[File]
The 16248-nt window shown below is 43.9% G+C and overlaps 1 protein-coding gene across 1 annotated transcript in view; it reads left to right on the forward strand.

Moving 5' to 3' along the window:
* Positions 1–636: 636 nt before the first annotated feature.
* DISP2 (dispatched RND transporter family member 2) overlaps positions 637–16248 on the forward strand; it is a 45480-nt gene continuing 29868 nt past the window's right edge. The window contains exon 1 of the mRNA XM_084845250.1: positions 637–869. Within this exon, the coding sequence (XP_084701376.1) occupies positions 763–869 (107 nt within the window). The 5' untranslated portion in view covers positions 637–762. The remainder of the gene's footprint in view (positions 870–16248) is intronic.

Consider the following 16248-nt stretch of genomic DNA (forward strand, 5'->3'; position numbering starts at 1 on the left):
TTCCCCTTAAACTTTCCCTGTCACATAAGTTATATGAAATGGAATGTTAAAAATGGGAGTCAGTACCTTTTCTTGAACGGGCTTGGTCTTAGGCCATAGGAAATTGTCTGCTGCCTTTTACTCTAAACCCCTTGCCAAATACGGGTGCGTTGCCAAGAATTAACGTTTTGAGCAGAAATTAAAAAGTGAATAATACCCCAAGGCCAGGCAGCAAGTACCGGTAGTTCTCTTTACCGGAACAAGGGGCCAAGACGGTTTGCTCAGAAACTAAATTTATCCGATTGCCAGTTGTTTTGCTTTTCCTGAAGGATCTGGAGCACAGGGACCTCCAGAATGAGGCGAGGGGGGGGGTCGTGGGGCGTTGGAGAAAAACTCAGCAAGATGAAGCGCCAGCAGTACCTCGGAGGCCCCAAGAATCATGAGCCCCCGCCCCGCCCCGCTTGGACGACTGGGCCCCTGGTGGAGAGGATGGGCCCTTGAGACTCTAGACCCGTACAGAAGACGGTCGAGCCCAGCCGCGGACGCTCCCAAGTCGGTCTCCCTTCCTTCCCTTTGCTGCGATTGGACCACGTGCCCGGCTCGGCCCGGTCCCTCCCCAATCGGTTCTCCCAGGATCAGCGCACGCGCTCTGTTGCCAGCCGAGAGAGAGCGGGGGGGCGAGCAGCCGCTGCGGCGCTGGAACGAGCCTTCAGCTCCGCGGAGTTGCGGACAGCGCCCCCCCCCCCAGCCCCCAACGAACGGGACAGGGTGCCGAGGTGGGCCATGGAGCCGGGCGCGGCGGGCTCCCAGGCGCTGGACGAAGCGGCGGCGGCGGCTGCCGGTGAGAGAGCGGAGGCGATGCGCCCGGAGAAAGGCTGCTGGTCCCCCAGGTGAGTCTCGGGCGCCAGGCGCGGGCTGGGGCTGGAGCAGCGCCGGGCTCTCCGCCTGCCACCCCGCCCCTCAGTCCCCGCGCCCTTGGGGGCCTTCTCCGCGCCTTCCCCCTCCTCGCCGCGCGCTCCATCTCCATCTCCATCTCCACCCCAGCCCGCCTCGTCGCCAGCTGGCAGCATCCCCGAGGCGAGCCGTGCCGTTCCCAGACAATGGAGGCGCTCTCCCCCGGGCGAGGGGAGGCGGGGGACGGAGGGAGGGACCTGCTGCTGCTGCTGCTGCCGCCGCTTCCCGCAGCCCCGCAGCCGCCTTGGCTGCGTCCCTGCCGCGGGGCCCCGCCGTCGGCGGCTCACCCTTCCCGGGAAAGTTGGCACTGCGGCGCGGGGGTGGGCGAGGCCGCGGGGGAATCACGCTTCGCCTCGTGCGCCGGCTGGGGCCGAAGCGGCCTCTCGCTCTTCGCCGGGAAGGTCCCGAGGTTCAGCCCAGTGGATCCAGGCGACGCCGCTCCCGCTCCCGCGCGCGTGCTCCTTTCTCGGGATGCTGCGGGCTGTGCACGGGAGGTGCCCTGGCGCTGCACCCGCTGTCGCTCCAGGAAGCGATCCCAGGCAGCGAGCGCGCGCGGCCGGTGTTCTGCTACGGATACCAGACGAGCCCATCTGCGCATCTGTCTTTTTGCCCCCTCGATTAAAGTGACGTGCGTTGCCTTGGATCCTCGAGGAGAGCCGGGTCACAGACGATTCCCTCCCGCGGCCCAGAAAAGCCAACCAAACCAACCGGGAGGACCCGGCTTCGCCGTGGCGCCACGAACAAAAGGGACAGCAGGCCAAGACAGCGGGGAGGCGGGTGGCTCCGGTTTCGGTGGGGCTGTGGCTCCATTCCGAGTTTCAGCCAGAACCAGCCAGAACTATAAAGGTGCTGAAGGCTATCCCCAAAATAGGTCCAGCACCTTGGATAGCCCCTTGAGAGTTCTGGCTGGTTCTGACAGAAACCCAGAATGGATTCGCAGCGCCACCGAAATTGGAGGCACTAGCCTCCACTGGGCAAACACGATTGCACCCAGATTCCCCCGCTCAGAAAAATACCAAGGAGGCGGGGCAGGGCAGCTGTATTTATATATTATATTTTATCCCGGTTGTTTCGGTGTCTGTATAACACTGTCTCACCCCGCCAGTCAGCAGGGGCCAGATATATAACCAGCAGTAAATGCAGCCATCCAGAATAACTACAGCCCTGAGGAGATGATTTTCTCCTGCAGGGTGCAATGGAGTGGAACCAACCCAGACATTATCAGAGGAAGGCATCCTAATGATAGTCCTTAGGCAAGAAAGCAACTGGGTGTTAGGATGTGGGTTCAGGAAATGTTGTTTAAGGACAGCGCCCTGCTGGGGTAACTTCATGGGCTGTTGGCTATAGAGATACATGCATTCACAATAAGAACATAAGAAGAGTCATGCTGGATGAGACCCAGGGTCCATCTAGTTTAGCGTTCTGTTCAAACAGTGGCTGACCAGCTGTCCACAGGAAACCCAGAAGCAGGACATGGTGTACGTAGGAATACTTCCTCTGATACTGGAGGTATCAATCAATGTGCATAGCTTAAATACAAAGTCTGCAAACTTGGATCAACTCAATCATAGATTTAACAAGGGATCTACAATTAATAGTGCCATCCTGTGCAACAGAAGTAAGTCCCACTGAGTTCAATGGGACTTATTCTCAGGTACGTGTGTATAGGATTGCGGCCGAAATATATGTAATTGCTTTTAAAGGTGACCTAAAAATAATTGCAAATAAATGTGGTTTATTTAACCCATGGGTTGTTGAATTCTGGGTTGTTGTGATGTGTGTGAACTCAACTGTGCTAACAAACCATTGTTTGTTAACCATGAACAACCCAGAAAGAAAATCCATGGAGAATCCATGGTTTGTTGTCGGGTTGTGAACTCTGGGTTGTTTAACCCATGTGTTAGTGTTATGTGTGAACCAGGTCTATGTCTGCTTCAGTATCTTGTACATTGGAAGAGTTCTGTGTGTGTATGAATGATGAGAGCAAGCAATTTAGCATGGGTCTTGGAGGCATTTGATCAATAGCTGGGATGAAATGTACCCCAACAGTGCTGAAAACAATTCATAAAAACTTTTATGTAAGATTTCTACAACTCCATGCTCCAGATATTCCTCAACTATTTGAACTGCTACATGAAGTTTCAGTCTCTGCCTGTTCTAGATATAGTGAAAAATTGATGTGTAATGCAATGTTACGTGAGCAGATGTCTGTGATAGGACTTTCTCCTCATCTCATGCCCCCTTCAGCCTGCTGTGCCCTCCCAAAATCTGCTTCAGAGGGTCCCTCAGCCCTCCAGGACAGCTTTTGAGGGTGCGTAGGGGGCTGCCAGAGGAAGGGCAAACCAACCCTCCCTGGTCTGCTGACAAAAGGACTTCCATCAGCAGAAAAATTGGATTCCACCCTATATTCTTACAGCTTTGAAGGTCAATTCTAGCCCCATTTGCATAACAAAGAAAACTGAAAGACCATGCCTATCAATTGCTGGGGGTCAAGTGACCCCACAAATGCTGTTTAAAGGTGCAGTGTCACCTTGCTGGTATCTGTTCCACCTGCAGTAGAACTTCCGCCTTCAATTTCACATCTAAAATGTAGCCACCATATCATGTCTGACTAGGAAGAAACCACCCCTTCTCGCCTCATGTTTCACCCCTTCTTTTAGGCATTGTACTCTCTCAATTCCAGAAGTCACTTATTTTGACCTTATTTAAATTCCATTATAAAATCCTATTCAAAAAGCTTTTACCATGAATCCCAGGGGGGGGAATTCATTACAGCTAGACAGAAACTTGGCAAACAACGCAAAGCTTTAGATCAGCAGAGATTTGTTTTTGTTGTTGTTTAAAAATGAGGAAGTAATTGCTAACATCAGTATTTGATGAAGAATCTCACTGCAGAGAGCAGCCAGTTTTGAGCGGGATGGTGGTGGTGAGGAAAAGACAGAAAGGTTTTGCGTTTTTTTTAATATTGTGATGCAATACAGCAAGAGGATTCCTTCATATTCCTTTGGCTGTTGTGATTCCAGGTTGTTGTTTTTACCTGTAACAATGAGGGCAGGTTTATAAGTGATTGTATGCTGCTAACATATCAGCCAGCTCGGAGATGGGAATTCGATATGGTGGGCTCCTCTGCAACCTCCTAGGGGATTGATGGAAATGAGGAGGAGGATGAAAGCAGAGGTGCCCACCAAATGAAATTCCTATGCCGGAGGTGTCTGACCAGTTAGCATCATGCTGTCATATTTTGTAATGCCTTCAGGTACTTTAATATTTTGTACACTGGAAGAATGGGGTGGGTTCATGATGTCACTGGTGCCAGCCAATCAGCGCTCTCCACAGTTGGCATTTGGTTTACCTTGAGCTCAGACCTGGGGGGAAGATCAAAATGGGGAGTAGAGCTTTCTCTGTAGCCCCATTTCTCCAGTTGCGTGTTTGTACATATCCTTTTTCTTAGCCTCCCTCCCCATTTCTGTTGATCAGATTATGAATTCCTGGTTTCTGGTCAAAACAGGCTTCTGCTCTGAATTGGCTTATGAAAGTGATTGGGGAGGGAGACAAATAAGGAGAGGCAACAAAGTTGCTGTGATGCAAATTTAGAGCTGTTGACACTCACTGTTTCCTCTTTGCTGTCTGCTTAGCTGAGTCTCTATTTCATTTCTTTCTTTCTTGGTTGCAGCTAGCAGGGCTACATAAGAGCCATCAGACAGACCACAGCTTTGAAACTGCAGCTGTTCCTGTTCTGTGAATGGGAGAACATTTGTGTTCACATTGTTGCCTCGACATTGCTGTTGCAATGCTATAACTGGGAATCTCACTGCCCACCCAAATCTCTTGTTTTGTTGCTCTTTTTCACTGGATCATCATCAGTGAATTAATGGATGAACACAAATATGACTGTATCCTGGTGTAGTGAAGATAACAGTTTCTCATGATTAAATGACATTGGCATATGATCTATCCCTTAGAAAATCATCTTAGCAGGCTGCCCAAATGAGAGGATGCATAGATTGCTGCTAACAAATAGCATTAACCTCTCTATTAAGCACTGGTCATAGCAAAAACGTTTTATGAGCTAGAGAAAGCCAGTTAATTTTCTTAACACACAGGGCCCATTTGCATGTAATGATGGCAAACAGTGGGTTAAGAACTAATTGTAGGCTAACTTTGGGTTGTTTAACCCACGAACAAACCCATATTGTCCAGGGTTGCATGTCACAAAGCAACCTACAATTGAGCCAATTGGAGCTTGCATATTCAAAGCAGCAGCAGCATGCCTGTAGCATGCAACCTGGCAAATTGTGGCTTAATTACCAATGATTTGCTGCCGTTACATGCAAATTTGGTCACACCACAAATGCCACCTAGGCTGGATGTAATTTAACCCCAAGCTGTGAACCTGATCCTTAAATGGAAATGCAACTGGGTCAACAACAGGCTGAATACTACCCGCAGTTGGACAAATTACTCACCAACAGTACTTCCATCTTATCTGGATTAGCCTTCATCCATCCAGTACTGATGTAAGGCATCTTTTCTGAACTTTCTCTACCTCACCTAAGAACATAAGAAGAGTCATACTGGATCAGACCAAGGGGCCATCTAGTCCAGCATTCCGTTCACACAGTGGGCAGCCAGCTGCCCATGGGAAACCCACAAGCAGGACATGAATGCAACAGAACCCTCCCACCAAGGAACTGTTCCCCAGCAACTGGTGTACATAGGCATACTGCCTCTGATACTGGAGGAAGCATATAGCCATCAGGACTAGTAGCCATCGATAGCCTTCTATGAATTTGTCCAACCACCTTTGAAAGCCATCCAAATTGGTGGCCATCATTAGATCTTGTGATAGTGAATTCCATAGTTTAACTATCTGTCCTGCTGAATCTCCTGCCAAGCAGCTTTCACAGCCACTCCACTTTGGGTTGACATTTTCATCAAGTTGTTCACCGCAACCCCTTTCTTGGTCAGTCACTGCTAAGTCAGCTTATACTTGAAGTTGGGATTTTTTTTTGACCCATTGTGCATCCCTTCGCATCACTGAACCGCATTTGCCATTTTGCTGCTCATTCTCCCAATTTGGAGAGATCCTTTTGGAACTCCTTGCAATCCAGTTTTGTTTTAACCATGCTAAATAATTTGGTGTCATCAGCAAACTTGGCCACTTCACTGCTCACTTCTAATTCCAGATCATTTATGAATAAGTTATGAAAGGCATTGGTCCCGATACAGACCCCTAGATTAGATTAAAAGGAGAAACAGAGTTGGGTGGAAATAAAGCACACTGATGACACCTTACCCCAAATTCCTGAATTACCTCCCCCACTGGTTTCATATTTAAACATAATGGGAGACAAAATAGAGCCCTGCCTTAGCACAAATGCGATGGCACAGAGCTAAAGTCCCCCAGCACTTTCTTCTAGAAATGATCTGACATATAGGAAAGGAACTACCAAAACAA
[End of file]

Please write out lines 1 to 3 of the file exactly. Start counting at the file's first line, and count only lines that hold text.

The 16248-nt window shown below is 43.9% G+C and overlaps 1 protein-coding gene across 1 annotated transcript in view; it reads left to right on the forward strand.

Moving 5' to 3' along the window:
* Positions 1–636: 636 nt before the first annotated feature.